Patients groan as teaching hospitals’ cancer machines break down


Cancer patients in the country are anxious and angry as the only functioning radiotherapy machine out of the seven in the nation’s tertiary hospitals has broken down.

A radiotherapy machine is the device most commonly used for external beam radiation treatments for patients with cancer.

Patients who had travelled from Gombe State to the Lagos University Teaching Hospital, Idi-Araba, on Tuesday told our correspondent that they had been turned back by three other tertiary hospitals where the cancer treatment machine had broken down.

One of them, who said he was diagnosed with cancer of the bone, said he could no longer tolerate the pain and might have to travel abroad, where he could continue with his treatment.

He said, “I was diagnosed at the teaching hospital in Sokoto State, but I was referred to Gombe for radiotherapy sessions when the one in my state stopped working. I got to Gombe, their machine had broken down too. I was referred to the UCH in Ibadan, theirs was also not working.

“I came to LUTH on Monday, they had said their machine was faulty. They told us they were working on it but for how long will we continue to wait?”

Another chest cancer patient said she had also been to the UCH in Ibadan, but was told to come to LUTH, as their machine was undergoing some repairs.

She told our correspondent that she was planning to check with Eko Hospital, Ikeja, the only private hospital with a radiotherapy machine in Lagos.

A source who spoke to our correspondent at LUTH confirmed that the machine broke down last week, however, the hospital’s management had contacted the suppliers to help fix the faulty equipment.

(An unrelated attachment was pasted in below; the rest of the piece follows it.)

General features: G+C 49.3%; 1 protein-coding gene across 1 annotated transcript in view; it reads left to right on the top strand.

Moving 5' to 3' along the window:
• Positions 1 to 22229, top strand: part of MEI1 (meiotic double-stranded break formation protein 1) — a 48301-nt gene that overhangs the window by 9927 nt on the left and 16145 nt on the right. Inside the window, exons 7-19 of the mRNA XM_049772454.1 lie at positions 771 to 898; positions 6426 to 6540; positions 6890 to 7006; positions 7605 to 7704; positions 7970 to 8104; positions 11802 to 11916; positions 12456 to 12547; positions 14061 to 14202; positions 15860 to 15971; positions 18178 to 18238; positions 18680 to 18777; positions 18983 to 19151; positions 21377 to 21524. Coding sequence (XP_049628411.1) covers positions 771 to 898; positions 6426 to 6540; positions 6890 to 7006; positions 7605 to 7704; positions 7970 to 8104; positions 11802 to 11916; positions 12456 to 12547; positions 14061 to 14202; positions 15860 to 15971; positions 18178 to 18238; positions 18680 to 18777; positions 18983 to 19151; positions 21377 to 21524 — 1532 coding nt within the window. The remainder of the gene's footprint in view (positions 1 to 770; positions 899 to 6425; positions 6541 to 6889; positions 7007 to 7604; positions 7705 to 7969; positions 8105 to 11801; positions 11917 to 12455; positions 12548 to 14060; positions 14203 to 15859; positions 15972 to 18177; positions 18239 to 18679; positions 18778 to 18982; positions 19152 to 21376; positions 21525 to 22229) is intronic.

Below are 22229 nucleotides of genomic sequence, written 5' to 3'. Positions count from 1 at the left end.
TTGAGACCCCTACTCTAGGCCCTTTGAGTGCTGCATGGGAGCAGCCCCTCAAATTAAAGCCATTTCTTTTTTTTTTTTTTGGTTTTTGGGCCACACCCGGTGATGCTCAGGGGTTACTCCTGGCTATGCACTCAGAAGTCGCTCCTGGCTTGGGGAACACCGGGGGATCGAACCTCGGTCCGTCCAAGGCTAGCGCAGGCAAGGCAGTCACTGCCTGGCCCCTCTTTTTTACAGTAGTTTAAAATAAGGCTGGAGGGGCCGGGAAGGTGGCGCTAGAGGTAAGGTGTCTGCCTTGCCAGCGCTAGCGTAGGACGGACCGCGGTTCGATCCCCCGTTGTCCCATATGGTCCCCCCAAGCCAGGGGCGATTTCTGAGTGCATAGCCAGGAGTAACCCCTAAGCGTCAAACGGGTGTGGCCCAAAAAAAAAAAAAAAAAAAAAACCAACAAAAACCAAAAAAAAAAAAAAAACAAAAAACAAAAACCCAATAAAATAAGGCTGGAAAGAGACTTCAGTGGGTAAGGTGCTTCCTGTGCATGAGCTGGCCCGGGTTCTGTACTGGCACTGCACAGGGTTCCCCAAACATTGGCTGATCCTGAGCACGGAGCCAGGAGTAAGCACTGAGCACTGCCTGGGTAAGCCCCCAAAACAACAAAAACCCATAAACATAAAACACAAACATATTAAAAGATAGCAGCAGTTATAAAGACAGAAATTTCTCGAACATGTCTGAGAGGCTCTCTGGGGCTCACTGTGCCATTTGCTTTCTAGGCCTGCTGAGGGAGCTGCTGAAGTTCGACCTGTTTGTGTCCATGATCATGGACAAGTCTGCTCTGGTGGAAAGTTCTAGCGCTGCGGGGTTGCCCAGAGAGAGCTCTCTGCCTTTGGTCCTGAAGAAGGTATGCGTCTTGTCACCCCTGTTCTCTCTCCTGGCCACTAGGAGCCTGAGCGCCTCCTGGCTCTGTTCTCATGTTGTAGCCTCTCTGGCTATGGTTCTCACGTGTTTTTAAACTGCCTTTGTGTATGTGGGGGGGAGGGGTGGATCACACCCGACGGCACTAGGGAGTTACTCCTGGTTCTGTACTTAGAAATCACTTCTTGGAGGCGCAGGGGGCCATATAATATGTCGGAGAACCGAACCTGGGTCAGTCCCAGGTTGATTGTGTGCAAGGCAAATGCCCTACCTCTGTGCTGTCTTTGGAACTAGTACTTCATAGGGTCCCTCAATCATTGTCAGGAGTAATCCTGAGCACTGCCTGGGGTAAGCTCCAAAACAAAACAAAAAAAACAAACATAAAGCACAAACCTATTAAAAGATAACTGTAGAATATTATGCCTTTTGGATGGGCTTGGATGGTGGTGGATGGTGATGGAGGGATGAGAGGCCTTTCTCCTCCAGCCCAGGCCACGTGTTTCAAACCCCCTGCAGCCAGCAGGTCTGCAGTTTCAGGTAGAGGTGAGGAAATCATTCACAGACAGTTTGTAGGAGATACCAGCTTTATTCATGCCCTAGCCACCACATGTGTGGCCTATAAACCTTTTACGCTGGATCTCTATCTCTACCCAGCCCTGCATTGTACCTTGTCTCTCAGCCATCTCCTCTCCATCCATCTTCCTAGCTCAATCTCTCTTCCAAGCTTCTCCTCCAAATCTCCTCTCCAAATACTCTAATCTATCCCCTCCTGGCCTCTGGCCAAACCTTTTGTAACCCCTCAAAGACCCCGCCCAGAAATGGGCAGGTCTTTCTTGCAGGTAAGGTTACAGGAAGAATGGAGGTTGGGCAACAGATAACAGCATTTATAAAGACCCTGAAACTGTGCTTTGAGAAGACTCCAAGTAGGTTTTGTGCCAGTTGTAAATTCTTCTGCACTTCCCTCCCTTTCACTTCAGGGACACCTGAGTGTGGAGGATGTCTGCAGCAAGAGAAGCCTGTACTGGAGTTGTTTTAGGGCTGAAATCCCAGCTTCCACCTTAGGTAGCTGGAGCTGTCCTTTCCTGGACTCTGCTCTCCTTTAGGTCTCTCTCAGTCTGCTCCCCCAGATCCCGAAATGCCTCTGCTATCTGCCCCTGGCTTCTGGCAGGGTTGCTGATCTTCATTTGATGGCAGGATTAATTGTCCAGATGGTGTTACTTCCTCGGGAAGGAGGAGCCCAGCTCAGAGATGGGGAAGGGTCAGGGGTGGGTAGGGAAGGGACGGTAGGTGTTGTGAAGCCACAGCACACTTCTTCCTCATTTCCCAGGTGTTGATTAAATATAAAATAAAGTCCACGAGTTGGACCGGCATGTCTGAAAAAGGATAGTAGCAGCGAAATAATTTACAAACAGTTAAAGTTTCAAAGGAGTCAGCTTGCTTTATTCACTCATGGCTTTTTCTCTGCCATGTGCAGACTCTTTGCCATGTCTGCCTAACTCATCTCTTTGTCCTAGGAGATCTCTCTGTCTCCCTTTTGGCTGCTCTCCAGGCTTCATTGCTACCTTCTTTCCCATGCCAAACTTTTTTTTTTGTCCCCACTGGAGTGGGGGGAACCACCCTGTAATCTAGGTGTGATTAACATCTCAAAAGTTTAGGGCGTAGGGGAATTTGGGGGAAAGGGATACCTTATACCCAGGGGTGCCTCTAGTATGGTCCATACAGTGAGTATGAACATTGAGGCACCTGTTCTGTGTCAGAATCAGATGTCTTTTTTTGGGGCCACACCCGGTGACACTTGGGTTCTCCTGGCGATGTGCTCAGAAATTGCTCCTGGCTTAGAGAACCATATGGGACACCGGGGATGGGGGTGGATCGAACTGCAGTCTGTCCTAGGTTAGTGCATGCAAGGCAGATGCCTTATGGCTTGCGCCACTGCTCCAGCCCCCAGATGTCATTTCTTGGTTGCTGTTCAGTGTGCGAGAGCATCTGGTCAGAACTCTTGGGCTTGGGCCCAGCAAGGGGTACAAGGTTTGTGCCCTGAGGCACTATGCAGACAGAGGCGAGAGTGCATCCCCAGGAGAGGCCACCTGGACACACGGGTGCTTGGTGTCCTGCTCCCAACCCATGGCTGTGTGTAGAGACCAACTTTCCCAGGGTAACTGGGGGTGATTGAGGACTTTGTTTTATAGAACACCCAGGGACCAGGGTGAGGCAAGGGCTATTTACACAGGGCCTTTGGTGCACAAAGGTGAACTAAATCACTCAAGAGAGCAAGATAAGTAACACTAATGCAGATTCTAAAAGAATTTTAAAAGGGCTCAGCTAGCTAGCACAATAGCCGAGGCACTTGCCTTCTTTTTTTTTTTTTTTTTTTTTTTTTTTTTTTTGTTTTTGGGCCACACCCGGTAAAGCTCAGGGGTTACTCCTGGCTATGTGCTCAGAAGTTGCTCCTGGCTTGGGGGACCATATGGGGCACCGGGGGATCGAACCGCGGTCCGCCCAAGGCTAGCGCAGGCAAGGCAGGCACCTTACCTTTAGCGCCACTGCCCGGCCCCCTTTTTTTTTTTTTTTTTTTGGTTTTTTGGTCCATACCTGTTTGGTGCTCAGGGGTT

When contacted, the Chairman, National Programme on Cancer Management, Prof. Abayomi Durosimi-Etti, who confirmed the situation said there was a need to upgrade many of the machines as most of them were old and obsolete.

He, however, said they were waiting on the Minister of Health, Prof. Isaac Adewole, to carry out repairs on the faulty machines.

He said, “The problem is that those machines were old and then we have this erratic power supply and third, the humidity and dust is not helping. This is because they require certain conditions to get them to operate optimally.

“I know that the Federal Government and the minister are doing a lot to get round the problem. At the moment, patients go abroad and I am ashamed of this situation.”

“We expect that the one in LUTH will be back hopefully this week. It is just a minor problem which I know the management has got arrangement to get someone to fix. It’s the vacuum pump that is faulty.

“But we must address the problem because if the one in LUTH starts working, it can just go off since every cancer patient in Nigeria will come there now.”

Source: Punch

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